Speaking at a Treasury select committee Budget inquiry last week, he said: “It was simply my judgement that I thought it was an appropriate figure.”
The Chancellor, quizzed over his decision to raise the highest rate of income tax to 50p, said he had been faced with “difficult choices” but felt this tax was the fairest way to raise revenues.
He said: “I reached the dec- ision because I thought it was the fairest way of ensuring that we did raise sufficient revenue. That decision was mine and I stand by it.”
Select committee member Graham Brady asked if Darling thought it was worth introducing a new tax which may only yield 31 per cent of the potential total income from the tax rise.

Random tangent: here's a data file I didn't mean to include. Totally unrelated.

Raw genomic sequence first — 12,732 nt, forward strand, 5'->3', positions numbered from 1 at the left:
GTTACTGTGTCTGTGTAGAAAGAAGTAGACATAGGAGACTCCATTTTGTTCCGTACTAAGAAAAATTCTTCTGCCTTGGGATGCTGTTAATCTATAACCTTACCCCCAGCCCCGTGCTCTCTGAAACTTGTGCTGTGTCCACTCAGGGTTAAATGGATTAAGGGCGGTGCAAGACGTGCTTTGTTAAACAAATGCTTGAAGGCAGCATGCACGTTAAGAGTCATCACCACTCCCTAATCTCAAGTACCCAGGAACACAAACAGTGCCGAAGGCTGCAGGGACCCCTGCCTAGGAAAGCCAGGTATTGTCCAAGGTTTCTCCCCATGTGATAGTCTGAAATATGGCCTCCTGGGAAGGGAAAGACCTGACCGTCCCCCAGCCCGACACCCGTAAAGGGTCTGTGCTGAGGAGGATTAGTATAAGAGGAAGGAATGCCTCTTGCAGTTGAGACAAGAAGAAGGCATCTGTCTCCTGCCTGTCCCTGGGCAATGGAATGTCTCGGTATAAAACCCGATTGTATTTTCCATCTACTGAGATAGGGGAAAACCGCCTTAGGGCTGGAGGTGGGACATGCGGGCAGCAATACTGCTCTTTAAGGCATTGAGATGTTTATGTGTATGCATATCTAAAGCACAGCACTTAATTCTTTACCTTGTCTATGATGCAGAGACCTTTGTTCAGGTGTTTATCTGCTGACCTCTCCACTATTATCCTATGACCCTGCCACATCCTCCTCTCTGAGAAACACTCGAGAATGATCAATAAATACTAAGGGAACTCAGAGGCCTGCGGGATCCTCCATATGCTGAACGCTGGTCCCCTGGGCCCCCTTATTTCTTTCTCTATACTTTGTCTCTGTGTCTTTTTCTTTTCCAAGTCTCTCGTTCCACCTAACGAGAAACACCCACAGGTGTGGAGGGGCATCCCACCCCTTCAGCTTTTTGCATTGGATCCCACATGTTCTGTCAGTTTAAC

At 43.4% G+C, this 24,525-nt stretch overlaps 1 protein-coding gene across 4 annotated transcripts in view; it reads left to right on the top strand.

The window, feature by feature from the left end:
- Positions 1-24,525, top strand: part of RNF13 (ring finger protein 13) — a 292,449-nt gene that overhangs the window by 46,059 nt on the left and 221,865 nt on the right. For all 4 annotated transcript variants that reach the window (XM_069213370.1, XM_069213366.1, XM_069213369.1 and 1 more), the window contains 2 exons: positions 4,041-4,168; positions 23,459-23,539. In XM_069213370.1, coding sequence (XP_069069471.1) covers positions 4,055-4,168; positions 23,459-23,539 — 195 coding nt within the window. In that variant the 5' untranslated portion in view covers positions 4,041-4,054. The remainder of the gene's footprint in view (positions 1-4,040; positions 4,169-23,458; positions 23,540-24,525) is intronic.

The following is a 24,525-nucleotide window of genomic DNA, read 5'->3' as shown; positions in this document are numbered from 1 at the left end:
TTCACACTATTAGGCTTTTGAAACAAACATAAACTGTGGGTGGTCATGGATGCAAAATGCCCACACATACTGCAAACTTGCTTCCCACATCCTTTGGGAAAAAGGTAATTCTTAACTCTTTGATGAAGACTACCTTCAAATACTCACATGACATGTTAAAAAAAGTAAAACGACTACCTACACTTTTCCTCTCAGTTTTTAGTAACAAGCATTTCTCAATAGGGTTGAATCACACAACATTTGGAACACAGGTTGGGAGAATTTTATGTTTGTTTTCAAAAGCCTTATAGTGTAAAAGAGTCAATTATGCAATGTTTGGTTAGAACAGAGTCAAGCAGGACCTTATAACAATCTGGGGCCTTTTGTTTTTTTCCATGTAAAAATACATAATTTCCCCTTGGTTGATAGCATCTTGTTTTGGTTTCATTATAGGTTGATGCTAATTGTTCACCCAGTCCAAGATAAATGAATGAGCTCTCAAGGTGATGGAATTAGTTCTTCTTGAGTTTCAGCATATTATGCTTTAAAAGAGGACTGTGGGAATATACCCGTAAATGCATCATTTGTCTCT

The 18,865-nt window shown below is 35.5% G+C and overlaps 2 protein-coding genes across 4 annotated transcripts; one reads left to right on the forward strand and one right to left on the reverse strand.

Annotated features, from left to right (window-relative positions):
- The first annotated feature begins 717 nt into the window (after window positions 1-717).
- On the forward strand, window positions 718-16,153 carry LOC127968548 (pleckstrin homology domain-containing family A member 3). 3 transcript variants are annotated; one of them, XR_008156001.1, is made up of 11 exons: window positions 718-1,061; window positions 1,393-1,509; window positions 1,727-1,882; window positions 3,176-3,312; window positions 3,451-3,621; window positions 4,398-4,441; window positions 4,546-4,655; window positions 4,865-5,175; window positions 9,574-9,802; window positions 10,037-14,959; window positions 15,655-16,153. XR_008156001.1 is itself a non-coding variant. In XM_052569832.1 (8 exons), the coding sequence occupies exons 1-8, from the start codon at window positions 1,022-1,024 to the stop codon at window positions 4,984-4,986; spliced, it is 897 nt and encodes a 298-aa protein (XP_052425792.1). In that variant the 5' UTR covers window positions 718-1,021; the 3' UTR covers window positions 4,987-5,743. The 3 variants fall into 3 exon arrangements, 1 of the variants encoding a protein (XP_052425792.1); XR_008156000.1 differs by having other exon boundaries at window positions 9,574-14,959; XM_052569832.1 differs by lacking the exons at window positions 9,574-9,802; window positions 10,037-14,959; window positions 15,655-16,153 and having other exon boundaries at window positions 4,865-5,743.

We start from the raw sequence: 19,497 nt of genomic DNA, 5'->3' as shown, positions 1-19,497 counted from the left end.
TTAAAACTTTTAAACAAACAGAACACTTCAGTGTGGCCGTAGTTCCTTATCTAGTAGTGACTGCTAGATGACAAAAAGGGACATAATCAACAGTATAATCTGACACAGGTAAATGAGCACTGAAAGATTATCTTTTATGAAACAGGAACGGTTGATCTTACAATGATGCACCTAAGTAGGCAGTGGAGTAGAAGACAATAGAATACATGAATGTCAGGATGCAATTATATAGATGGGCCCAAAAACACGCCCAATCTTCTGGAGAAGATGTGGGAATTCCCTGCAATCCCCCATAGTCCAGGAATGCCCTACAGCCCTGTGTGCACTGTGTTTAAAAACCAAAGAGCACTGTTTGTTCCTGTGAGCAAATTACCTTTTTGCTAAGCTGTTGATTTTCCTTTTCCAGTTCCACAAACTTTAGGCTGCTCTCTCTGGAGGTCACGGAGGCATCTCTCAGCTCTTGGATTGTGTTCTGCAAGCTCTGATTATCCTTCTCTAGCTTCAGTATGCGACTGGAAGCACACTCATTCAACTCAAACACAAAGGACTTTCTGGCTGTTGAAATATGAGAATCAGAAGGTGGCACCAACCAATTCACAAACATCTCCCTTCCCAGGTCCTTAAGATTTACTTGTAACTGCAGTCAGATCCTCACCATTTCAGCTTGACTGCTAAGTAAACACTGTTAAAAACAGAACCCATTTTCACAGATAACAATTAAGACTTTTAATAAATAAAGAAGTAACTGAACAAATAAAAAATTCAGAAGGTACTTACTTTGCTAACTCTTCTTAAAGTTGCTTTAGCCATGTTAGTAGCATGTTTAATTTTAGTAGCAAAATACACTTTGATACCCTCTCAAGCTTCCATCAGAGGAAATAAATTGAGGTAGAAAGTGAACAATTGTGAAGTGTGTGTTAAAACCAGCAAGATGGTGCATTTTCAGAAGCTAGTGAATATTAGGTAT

Darling said it was inevitable the Government would take a cautious view on to how much the new tax would raise and that, coupled with the scrapping of higher-rate pension tax relief, the measures would probably raise around 38 per cent of possible total income.
He said: “In relation to pension tax relief, if you were starting from here, you would not develop a system where a quarter of all the relief you give goes to 1 per cent of the top- earners. You have to ask yourself, OK, who is going to shoulder the burden? I don’t think it is unreasonable to say to people at the very top, some of whom have put remarkable amounts into their pension schemes one way or another, that they should have to make some contribution.”